What’s the Deal With Male Birth Control?
When it comes to contraceptive options for men and women, it’s an uneven playing field. From pills to patches and even implants, there are various options for us women to prevent getting pregnant. Meanwhile, condoms remain the only medically-approved contraception for men, that is, aside from vasectomies, which have actually seen an uptick since the federally-protected right to abortion was revoked in June 2022. In fact, the Cleveland Clinic Center for Male Fertility saw a more than 2x increase in vasectomy inquiries from July 2021 to July 2022.
Researchers are now looking into both hormonal and non-hormonal alternatives for male birth control, which will hopefully even out the responsibilities between women and their male partners when it comes to preventing pregnancy.
Male Birth Control Release Date
One of the major complications, or natural setbacks, to formulating hormonal contraception for men has been the basic human biology of the male reproductive system. Women can only produce one to two eggs for fertilization each month. Ejaculation, however, can have more than 100 million sperm in it.
There have also been previous trials that were started and stopped because of concerns regarding potentially dangerous side effects. For instance, in the 1990s, the World Health Organization funded trials for a male hormonal contraceptive that used high doses of testosterone. The research found, however, that the drugs caused harmful side effects, such as a potentially increased risk of prostate cancer and toxicity in the heart, liver, and kidney.
Recent efforts have been more successful in getting past Phase I trials with minimal side effects. Now let's take a look at what we can expect to see with male birth control developments.
Male Birth Control Gel and Other Potential Options
As it stands now, there is a topical gel that is farthest along in its development. The gel gets applied to the man’s shoulder blades — sounds odd, we know — where it inhibits testosterone production in the testes. This stymies sperm production while maintaining sexual drive. Sperm levels return to normal if the male stops using the gel for 4 months.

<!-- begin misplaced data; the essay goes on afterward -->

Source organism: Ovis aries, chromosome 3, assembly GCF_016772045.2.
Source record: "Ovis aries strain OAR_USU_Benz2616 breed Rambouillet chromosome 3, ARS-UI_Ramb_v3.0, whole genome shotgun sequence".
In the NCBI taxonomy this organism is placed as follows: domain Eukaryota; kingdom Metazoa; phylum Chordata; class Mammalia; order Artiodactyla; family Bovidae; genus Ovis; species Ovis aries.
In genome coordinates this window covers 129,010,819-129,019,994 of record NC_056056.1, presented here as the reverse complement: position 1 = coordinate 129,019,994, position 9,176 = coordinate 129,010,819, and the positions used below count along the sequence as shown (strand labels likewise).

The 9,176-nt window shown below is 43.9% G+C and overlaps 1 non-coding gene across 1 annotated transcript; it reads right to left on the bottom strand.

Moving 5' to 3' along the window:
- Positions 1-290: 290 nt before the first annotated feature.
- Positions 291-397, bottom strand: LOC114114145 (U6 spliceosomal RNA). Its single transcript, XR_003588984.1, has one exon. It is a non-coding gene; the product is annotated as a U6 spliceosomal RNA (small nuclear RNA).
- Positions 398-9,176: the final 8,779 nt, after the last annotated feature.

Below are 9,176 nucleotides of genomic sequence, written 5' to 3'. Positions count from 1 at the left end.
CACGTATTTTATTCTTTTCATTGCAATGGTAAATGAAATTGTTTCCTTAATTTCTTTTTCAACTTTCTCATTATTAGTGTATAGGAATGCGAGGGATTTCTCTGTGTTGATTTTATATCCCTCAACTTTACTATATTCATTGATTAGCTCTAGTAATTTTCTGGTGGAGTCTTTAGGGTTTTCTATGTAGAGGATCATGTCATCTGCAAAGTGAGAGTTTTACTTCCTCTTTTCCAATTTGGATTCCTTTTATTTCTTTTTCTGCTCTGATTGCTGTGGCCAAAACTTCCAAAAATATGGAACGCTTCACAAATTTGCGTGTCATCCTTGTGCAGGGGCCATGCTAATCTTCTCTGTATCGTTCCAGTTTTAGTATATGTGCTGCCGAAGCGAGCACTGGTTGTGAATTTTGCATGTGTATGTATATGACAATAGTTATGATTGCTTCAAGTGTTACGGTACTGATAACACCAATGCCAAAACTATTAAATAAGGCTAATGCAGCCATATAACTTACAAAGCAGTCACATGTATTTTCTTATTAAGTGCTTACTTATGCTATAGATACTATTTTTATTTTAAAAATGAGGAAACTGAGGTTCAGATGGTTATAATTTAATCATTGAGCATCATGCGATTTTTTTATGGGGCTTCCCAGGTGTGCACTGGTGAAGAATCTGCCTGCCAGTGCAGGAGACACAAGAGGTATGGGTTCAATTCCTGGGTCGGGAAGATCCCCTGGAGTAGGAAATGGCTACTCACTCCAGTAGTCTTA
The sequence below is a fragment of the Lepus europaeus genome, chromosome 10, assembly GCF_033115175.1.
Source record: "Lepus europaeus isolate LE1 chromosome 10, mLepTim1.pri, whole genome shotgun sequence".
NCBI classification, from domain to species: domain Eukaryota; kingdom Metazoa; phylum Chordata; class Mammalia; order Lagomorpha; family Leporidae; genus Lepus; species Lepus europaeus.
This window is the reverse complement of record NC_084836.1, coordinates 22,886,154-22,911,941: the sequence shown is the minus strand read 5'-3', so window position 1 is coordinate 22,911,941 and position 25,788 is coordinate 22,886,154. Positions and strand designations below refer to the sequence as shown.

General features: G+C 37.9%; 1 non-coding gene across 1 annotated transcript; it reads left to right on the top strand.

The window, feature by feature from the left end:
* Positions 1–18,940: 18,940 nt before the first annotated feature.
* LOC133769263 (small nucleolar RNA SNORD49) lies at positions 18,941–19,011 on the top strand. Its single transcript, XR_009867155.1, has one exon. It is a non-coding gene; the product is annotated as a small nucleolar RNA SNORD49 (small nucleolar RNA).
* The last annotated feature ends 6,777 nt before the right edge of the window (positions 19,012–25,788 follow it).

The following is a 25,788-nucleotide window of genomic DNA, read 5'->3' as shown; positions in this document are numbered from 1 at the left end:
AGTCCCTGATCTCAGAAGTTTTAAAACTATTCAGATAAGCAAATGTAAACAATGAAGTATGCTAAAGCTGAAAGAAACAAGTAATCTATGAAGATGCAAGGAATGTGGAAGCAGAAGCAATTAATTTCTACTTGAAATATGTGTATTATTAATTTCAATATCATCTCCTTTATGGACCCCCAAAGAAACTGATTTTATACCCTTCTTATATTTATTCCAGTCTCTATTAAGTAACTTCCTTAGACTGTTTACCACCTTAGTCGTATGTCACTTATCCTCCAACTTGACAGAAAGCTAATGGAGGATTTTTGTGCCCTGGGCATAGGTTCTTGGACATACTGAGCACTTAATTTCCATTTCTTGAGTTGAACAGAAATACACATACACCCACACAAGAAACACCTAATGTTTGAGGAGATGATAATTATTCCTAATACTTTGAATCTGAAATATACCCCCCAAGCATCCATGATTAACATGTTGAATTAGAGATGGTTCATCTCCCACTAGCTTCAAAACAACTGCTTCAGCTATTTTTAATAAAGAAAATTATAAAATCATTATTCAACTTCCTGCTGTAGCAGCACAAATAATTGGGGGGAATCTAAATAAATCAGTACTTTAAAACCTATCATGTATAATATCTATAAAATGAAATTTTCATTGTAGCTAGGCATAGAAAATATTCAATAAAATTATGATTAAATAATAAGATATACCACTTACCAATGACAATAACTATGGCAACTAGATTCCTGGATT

This topical gel is the first male birth control product to make it past the initial steps in the clinical trial process. The U.S. Food and Drug Administration (FDA) requires the trial process to consist of several phases and subphases. Currently in Phase IIb, if this hormonal birth control makes it to Phase III, it will be the first of its kind.
There are non-hormonal male birth control options in the works as well. Some of this research is looking at the role of vitamin A in sperm development and the sperm’s ability to make it to the egg. In fact, according to a recent study, a drug aimed at treating eyes immobilized sperm and was 100% effective in preventing pregnancy in mice for 2½ hours, encouraging researchers that it may work as a contraceptive for men in the future.
While these options are not as far along in clinical trials as the gel, they offer some hope and encouragement that more options will eventually become available to men.
The Future of Birth Control for Men
Even with current advancements being made in the world of male contraceptives, it could still be another five years before anything of this nature becomes accessible to men as an over-the-counter option for birth control.
Five years certainly sounds far off, but it is reassuring that several products are in the works and being backed by large companies. Finally, it seems that the burden of birth control will no longer fall solely on women and will be a shared responsibility among heterosexual couples. And that, at least, is something we can get excited about!
Brighid Flynn is a freelance writer based in Philadelphia where she lives with her husband and puppy. She is just beginning her journey toward motherhood.